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Best service that can print & bind one copy of a 500 page pdf?
June 2, 2014 9:11 PM   Subscribe

I have a public domain pdf book that I'd like to have a durable hard copy of. Googling throws up too many false positives, and the most relevant previous AskMeFi doesn't really help. Recommendations?
posted by mono blanco to Writing & Language (11 answers total) 3 users marked this as a favorite
 
Is Sacramento too far to go?
posted by zepheria at 9:29 PM on June 2


What's your budget for this? My first instinct would be ask Kinko's how much they'd do it for.
posted by colin_l at 9:32 PM on June 2


I'd probably do FedEx Office (aka Kinko's). They might give you a volume discount. You can either bring it on a flash drive or you can email them the file - call and ask for the email address. Their Print Online system is horrible (from both a user and backend experience).
posted by radioamy at 9:33 PM on June 2


I know you said that previous AskMeFi didn't help, but did you see the comment about LuLu? It looks to support hardcover with dust jackets even (I don't think Espresso Book Machines can do hardcover), and up to like 800 pages for about $25.00 looks like.

If that doesn't work for you, what are your other constraints that make that not a good solution?
posted by tempestuoso at 9:45 PM on June 2


Yeah this is a job for Kinko's.

If you live near a university, there may be a mom & pop/local alternative that would do it, possibly for cheaper.
posted by Sara C. at 10:04 PM on June 2


A while back I used http://www.lulu.com to get a hard copy of a pdf I found online. I was very happy with their service in my instance. I didn't own the copyright to the PDF file, so I simply told the site to keep it private and unavailable to other users for purchase.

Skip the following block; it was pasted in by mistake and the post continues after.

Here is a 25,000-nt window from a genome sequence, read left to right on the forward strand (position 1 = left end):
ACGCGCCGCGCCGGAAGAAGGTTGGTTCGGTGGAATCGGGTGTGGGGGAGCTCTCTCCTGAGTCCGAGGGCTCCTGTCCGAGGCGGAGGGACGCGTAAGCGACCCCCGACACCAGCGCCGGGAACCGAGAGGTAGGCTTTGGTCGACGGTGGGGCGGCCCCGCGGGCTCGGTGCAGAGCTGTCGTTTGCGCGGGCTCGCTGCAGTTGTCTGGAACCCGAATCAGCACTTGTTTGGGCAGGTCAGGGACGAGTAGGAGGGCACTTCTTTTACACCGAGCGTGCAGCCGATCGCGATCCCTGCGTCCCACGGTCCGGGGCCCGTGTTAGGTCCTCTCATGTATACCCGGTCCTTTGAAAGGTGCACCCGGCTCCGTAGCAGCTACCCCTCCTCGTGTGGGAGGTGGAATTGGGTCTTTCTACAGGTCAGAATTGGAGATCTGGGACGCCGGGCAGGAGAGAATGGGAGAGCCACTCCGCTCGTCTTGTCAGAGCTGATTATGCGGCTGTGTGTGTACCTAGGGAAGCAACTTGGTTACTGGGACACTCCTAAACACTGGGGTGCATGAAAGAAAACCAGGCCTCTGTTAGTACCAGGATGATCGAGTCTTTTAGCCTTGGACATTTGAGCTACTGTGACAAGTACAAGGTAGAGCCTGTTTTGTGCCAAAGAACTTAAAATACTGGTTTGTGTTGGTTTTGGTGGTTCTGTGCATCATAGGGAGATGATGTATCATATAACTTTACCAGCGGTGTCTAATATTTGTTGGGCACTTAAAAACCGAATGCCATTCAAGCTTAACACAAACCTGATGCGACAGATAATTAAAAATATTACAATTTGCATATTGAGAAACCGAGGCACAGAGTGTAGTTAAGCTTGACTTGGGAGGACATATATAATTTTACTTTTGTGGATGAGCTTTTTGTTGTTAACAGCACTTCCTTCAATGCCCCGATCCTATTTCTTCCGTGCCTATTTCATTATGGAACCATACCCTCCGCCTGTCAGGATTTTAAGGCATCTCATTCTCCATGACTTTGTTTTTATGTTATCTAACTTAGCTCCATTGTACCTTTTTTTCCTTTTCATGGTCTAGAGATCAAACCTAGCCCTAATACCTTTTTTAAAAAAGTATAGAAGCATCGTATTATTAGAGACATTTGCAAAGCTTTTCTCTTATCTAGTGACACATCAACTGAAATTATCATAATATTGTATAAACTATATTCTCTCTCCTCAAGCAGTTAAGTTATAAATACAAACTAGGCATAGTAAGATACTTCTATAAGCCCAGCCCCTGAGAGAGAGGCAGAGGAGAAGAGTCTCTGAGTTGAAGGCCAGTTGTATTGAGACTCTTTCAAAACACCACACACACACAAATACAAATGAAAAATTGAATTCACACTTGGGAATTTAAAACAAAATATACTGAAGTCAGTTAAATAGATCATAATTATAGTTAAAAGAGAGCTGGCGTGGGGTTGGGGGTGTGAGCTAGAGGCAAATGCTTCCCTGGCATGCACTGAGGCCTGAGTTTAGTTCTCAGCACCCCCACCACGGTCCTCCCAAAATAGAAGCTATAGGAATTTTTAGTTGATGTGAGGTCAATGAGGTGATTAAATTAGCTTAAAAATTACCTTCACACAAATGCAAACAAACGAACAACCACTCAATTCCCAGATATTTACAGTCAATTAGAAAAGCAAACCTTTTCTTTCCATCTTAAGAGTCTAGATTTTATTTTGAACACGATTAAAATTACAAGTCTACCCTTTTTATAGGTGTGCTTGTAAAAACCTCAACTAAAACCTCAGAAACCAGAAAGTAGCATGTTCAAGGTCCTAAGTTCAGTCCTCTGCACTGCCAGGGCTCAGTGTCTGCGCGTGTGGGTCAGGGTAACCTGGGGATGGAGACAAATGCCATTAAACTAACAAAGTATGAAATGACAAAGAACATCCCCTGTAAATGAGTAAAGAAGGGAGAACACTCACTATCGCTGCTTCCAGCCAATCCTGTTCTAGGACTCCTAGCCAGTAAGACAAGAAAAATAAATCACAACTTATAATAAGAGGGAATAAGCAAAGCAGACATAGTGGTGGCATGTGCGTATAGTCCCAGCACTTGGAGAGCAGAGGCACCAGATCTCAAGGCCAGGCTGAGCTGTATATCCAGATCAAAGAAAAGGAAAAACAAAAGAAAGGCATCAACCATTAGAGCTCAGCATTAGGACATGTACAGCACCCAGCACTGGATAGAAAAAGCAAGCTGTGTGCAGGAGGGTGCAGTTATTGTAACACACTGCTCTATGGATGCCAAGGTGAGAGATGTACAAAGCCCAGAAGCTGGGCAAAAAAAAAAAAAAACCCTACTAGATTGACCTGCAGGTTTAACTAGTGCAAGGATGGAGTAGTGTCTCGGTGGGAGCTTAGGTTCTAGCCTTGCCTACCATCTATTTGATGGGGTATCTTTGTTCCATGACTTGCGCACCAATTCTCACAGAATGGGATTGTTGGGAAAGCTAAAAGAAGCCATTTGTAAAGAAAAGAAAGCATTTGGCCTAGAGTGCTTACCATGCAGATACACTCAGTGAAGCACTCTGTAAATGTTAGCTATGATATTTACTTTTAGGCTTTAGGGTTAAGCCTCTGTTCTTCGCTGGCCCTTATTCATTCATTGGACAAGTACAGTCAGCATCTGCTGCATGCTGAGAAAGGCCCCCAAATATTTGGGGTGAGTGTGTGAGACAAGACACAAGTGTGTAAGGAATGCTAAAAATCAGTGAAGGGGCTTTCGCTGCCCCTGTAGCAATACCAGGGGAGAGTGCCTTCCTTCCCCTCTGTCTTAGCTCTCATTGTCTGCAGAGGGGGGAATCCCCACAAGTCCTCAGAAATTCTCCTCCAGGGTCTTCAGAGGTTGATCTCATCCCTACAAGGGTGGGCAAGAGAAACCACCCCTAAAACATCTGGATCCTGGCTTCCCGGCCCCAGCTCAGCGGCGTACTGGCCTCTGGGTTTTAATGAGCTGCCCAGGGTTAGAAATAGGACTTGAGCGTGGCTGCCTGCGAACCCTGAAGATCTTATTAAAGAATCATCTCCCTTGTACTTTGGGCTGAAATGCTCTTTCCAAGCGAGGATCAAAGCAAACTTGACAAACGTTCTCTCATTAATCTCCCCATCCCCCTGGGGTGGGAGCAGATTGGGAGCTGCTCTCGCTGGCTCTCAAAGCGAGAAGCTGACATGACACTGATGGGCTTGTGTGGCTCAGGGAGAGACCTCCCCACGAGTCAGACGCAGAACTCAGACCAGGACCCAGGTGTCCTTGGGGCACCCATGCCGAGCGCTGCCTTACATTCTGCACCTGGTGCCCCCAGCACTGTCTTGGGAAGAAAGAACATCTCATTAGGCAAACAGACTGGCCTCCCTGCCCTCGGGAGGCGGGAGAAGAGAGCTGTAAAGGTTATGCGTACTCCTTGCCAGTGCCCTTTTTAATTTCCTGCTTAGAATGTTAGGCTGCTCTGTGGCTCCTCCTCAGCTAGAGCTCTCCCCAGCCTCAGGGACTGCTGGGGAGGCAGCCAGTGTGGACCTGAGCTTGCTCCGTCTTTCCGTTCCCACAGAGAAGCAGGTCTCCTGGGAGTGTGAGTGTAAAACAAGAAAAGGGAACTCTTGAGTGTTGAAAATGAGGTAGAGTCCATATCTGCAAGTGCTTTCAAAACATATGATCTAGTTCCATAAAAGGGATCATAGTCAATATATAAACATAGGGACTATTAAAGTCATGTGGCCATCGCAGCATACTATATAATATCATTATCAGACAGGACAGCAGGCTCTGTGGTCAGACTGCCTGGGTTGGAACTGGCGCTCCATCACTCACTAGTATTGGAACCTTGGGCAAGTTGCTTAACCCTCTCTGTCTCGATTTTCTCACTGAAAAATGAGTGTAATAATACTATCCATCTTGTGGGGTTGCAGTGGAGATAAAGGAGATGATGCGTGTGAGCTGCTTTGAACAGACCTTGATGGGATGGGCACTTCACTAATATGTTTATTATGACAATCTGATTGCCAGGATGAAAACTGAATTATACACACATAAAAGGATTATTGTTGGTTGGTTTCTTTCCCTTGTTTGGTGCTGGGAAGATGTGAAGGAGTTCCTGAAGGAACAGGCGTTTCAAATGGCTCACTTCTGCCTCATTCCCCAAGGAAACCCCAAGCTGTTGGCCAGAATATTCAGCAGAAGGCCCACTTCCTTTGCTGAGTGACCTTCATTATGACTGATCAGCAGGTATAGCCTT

I have no connection to them other than this one transaction, and things may very well have changed so YMMV. Just a thought for you to consider.

Edit: Missed the public domain part, so that's even easier for you.
posted by InsertNiftyNameHere at 12:15 AM on June 3


You can probably save a tiny bit of money by getting it coil bound instead of perfect bound and you will be glad you did if you are going to be using the book a lot such as studying from it. A perfect bind spine will break if you try to open it flat. where a coil bound book will open flat comfortably every time.
posted by Jane the Brown at 3:55 AM on June 3


I publish with Lulu, and I find their single copy price (even for the author) a bit steep.
I'd check out amazon's CreateSpace service instead, which cuts Lulu prices by almost 60% if I remember correctly.
posted by John Kennedy Toole Box at 4:20 AM on June 3


Let's take this a step further - what would the best setup be to actually build this kind of a printing and binding setup to turn PDFs into durable printouts?
posted by e1presidente at 5:25 AM on June 3


I'll probably go with FEdex Office/Kinkos but I'm still poking around the LuLu website. Thanks for letting me know you can print just one copy with them. That option isn't transparent (at least not to me).
posted by mono blanco at 6:59 AM on June 3


Postgraduate students are a reliable market for this sort of service. If you search for something like "thesis printing" or "thesis binding" on the website of your nearest university, there's a good chance that they'll recommend local bookbinders who're used to one-off printing of large books.
posted by metaBugs at 10:17 AM on June 3


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